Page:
These Adaptations Give Insects a Survival Advantage

From ants that are living storage jars to moths that look like bird poop, these insects have amazing adaptations.

Gone is the eight-hour workday. Everyone is stretching to do all they need to do, but however resourceful we are, some insects’ adaptations make humans look like slackers.

Here are five bugs that we here at WAQ would hire to coach us on thinking outside the chrysalis. (Related: World’s First Female ‘Penis’ Found in Cave-Dwelling Bugs)


Humans have devised lots of crazy contraptions for storing food, but none of them are alive.

Ranging in the southwestern U.S. and Mexico, some honey ants are called “repletes,” and for good reason. By gorging on flower nectar and fats from other insects, they transform themselves into larders for the colony's later use. (Related: Honey Ant Adaptations)

The repletes save the food in their abdomens—which can swell up to such an extent that they can’t walk—and then hang from the ceiling of the underground nest. When hunger strikes a worker, it will stroke the replete’s antennae, causing it to regurgitate the stored noms.

When new repletes are needed, the largest of the workers start filling up their bellies for about two weeks, and then take over the role.

Honey ants (Myrmecocystus mexicanus).


You know the saying “If looks could kill?”

Stalk-eyed fly (Cyrtodiopsis whitei).

The male stalk-eyed fly’s eyes “are both an ornament and a weapon,” says Christina Painting, a postdoctoral student of behavioural ecology at the University of Auckland.

The longer the eyestalk, the bigger the male, says Painting, and the more attracted the female is to him. She adds that when it comes to fighting for females, the males with longer eyestalks always win. (Related: Stalk-Eyed Flies in Kenya)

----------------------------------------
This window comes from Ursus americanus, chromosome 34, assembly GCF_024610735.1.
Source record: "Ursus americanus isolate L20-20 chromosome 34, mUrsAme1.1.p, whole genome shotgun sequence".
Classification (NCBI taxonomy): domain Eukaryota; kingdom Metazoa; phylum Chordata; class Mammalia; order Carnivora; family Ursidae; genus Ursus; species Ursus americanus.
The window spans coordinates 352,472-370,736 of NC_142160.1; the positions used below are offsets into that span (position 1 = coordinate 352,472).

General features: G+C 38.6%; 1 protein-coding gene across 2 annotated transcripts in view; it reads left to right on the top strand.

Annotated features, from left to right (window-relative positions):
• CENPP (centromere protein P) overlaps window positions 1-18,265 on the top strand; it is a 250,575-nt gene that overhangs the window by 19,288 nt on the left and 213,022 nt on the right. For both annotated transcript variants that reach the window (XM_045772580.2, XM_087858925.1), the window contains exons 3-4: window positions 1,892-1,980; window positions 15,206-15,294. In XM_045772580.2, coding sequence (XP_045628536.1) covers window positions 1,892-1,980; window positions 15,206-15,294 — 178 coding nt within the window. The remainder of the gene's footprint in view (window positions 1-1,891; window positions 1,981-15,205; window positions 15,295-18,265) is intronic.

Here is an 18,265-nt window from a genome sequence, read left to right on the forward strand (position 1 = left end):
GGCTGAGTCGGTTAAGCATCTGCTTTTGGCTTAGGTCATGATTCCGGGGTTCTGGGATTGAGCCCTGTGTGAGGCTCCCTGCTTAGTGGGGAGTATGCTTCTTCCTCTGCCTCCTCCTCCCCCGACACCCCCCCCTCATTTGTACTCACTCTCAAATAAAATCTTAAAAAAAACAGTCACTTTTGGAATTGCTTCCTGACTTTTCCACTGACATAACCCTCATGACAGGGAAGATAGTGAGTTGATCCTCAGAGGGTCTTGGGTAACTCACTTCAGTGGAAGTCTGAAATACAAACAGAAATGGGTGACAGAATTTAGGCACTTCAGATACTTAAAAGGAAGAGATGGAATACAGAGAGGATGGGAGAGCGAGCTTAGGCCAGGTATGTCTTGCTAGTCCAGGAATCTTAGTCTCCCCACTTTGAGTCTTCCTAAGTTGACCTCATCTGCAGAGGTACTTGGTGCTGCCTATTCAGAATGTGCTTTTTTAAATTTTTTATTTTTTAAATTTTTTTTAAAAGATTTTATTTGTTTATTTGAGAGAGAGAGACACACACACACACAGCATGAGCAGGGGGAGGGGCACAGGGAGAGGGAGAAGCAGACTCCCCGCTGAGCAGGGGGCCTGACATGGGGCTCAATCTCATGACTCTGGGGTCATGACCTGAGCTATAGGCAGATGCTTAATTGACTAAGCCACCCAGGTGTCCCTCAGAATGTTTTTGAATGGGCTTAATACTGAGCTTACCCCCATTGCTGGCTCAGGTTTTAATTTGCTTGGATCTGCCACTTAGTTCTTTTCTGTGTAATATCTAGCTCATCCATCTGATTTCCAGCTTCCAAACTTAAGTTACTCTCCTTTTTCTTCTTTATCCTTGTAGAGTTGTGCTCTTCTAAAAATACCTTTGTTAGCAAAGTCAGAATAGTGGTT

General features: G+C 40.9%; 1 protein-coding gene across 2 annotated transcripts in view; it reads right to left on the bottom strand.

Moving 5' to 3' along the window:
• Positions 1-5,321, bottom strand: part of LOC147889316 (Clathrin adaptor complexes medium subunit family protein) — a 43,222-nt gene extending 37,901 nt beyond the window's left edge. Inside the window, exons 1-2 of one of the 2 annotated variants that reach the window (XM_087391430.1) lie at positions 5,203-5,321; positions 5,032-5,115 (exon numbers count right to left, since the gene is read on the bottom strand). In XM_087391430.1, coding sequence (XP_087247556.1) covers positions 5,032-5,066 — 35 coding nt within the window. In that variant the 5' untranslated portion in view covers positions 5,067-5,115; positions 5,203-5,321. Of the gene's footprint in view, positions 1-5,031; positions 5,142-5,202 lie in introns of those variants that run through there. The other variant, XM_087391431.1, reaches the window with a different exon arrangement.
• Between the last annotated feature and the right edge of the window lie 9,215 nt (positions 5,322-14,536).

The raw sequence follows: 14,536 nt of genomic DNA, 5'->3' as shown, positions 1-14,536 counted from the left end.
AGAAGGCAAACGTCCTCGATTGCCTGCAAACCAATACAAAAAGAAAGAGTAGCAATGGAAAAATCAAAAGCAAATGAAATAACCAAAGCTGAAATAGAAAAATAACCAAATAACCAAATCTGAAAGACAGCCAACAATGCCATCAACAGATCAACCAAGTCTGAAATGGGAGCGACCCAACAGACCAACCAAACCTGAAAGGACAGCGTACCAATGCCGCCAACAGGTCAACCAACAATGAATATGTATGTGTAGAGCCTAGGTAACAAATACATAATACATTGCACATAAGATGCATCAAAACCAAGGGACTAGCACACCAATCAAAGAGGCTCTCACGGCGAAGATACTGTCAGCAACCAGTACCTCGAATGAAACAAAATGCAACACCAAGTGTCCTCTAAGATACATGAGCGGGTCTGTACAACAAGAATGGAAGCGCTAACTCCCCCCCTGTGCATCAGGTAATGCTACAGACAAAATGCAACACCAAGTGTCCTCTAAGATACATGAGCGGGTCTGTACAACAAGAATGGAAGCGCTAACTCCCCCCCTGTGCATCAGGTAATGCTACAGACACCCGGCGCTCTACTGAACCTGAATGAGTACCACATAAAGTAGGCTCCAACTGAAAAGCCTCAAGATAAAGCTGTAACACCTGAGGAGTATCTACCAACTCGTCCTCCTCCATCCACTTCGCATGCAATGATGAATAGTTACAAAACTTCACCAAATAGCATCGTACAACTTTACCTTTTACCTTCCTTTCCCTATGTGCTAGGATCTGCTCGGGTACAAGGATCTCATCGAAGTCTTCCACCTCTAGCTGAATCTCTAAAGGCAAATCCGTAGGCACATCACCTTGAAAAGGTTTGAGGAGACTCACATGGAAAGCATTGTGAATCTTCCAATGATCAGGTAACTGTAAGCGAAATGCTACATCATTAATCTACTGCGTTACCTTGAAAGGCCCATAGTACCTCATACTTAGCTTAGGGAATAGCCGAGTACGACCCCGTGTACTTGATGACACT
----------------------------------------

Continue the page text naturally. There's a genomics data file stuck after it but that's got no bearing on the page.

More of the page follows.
The females’ eyes aren’t exaggerated like the males’, but they can spot quality: a study in the journal Nature found that males with longer eyestalks were genetically superior.

Giant swallowtail larva (Papilio cresphontes), scent horns extended.


Anto´nia Monteiro and her husband William Piel, both biologists with Yale-NUS in Singapore, were working in peninsular Malaysia when Piel spotted Macrocilix maia, a moth about 1.5 inches across whose dorsal markings look like bird droppings and whose wings feature designs that look like flies dining on the poop buffet.

“I think [the moth] got attracted to the lights at our hotel and landed on our doorsill,” says Monteiro, who says the species is quite rare in its range in Asia.

A visual predator, such as a bird, sees these markings and thinks, “Flies are over there eating poop. That’s not what I eat. I’m out,” says Katy Prudic, an entomologist at the University of Arizona. Poop mimicry can be a life-saving adaptation that gets passed on to offspring, becoming refined over time.

Some bugs even galvanise the scat illusion with scent.

Papilio caterpillars look exactly like bird droppings in their initial instars, or larval phases, and “make uric acid to smell like poop,” Prudic says. 

In later instars some of these caterpillars step up their powers of illusion, taking on the look of a snake's face. You’d never guess they eventually become lovely, giant swallowtail butterflies.


There are two distantly related species of giraffe weevils, which are members of the beetle family: the smaller, red-bodied Madagascar species, and the dusky brown, New Zealand species. Males of both of these species use their long necks to battle for access to females and thus mating opportunities.

Sometimes males of the New Zealand giraffe weevil species will use the jaws on the ends of their long necks to pull a mating male away from a female. Their side-by-side grappling looks “like two knights on horseback jousting,” says Painting, who notes that “90% of the time,” larger males win.

Big males can be six times larger than small ones. So what chance does a little guy have? Only a stolen one.

Case in point: While a large male is guarding a female, a small male may “wedge himself” between the two and “mate with the female, literally under the nose of the bigger male,” Painting says.

Way to stick your neck out, man.

Header Image: Macrocilix maia, a moth in the Drepanidae family. PHOTOGRAPH BY ANTONIA MONTEIRO AND WILLIAM PIEL

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